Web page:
By and large, the edge is off Newman's voice, except during two Wire leftovers ("Don't Bring Reminders" and "5/10"), and during "Blue Jay Way", which I knew from the liner notes was a Beatles cover. A surprisingly faithful Beatles cover.
I like a lot of these songs, but they sound like someone gliding to a stop.
This extra EP came with the preceding twofer, and I think ended up being the rarest item in my Wire collection.
It's all (or mostly?) instrumentals from Singing Fish, with vocals added. "We Means, We Starts" seems like close kin to a much later Newman song: "The Offer". Both seem to be about romantic commitment, framed in a stilted or formal way-- but is that part of the song, or just how Newman is?
Those last few notes were written last year, when I started this project. Now it's now. Just so you know.
The handful of these songs that haven't become incredibly familiar from other collections are surprisingly UNfamiliar. I thought I knew how "So What" went but was way off.
Even though I was expecting it, the blood-curdling scream after the fade-out of "Subway Song" was upsetting. I'm wondering now whether it's some cleverly-distorted guitar rather than a person, but not willing to re-listen to it to find out.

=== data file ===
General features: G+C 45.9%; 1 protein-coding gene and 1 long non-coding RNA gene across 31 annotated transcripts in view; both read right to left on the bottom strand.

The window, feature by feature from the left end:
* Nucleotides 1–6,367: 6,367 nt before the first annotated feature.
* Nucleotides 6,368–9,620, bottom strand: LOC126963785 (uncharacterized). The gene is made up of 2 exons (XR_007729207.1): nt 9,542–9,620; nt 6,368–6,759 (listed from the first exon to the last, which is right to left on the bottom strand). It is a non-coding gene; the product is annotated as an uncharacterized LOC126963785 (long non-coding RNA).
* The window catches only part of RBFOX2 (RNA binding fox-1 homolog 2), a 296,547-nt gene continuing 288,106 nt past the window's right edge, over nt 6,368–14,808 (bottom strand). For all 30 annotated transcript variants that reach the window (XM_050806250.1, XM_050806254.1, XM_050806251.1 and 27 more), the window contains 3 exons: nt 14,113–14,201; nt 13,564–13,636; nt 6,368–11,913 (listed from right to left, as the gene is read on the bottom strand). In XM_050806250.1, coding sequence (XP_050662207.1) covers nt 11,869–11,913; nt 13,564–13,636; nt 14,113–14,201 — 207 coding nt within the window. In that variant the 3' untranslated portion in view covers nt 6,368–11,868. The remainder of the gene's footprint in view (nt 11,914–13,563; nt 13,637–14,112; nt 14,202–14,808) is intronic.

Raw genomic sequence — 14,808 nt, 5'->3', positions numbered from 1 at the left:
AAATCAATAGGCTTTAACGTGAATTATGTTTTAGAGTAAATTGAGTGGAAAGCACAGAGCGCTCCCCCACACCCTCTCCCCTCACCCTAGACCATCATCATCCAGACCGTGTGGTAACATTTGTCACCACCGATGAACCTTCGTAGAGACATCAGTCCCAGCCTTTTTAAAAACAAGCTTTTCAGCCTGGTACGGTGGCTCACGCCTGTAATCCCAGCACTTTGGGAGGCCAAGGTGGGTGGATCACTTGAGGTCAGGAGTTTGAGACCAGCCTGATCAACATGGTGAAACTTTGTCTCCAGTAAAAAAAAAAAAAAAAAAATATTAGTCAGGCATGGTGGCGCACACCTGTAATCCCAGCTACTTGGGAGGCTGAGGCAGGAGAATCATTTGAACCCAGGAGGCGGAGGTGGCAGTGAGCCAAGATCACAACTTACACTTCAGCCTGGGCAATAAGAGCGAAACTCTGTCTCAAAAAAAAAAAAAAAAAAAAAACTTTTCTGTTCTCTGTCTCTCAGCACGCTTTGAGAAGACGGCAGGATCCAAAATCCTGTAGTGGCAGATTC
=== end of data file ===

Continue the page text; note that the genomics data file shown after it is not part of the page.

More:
I had this on cassette, so actually, that scream might be the entire reason I don't know the album as such very well.
Where the later He Said album (which I heard first) was just mystifying, this is... pleasantly mystifying? Like, I can make out very few words and it's salted with weird noises, but it also just seems rich and fabulous. Like Steely Dan crossed with Foetus, neither of whom I have too much truck with individually. (For both ends of the spectrum listen to "Pump" and "Shapes To Escape".)
In high school I knew that some of the later tracks were bonuses, but maybe didn't know which ones? No wonder-- two of them are quite good (actually I've found "Pale Feet" to be totally comforting and encouraging every time I've ever heard it, so I guess that's a little better than "quite good") and two are disposable ambient versions of other songs. But at any rate, the album has either aged extremely well, or it got its hooks in me in a way that was weirdly immune to aging. I mean, it's clear a lot of old records got their hooks in me, but usually, noticing that comes with a sense of dislocation, like, how am I the same person now as I was then?
Whereas Hail just still Works For Me.
I remember the Oingo Boingo albums I listened to earlier in this retro trip kinda putting me off the band. Or at least, off Danny Elfman.